Candy Bowl

A recent study conducted by the Organization for Economic Growth showed that hiding drugs in Halloween candy is no longer economically viable for most Americans.

Despite the rampant concern in decades past that families with drugs to spare are doling them out in the form of bite sized candy bars or “dots,” it seems the happy-go-lucky days of free, surprise drugs are coming to an end.

“Our economy, simply put, is suffering to such an extent that most American families are keeping their drugs to themselves. There’s just not enough excess to plant drugs into unassuming young children’s Halloween candy in this current economic state,” said OEG chair Pranav Singh.

Despite decreased levels of unemployment, most people still don’t have enough extra cash to put towards luxury activities such as sticking drugs into tightly wrapped tootsie rolls.

There are a number of specific activities that tend to decrease during times of economic hardship, says Singh. “People go on fewer vacations, they tend to eat out less, and they don’t drug children on Halloween night. It’s these simple ways of cutting back that allow people to continue paying their mortgages, keeping their health insurance, and putting drugs on the table for their own families.”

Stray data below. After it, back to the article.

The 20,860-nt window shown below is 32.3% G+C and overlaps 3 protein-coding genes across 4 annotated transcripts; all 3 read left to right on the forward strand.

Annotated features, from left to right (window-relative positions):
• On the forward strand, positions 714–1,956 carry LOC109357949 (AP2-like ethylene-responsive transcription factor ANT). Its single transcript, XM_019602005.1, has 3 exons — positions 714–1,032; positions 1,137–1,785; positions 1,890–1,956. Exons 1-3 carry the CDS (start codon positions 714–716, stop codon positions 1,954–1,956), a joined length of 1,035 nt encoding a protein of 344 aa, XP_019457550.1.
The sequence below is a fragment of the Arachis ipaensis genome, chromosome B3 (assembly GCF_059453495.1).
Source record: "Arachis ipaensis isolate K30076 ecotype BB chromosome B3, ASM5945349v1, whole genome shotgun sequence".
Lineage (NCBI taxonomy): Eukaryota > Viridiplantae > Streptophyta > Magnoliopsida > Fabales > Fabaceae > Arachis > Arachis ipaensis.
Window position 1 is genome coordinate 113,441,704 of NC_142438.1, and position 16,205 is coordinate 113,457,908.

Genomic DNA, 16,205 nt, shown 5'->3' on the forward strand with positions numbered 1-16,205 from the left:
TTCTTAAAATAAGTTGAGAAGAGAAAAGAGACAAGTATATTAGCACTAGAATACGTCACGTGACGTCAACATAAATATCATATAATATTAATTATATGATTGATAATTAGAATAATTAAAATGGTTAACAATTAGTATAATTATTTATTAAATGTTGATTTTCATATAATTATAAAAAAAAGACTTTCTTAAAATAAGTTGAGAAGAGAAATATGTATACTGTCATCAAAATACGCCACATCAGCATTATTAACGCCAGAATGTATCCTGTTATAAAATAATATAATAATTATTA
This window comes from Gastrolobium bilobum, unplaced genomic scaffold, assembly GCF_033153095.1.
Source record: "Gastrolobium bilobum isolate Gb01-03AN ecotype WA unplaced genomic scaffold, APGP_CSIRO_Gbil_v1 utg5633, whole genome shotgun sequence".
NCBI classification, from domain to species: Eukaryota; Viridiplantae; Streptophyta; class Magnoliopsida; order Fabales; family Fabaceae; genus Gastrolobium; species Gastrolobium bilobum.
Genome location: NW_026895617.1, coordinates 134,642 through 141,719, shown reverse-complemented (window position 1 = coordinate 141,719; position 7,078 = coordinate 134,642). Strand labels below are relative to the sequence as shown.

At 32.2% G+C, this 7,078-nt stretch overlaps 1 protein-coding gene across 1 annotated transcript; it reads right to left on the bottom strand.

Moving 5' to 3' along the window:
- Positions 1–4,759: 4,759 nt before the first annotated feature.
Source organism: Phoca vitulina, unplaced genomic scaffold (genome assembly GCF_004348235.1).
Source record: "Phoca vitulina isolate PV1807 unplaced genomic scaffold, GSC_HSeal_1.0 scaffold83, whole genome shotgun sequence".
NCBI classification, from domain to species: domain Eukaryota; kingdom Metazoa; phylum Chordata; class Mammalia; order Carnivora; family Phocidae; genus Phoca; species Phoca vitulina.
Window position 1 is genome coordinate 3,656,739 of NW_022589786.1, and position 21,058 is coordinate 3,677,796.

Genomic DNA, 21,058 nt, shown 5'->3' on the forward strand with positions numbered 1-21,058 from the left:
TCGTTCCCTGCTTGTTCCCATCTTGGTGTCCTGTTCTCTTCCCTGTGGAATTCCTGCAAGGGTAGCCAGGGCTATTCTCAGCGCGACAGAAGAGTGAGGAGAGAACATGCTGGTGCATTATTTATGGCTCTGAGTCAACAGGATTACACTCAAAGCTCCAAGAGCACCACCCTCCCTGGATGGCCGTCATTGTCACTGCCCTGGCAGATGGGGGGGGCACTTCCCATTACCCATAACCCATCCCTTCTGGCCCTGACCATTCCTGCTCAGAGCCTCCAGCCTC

“Shit, I can’t even give the kids a king sized. You think I’m gonna stick pure, market-price acid their fun-sized Twix for free?” Lamented Billerica, Massachusetts resident Scott Allard.

While most Halloweens bring droves of paranoid parents to hospitals in which they can scan radiation infused images of their children’s candy, this Halloween is likely to be different. Most parents, unless they live in a particularly affluent area, don’t even need to worry about the possibility of drugs making their way into their kids’ candy, experts say.

“Those drugs are staying in my house, for my family. Ten years ago, it would have been different. Before the recession, I had a nice car, I ate well, I could afford to plant a little Molly in a trick or treater’s skittles. This Halloween, forget about it,” continued Allard.

While drugs are not likely to pose a problem, parents should still keep an eye out for razor blades and poison.

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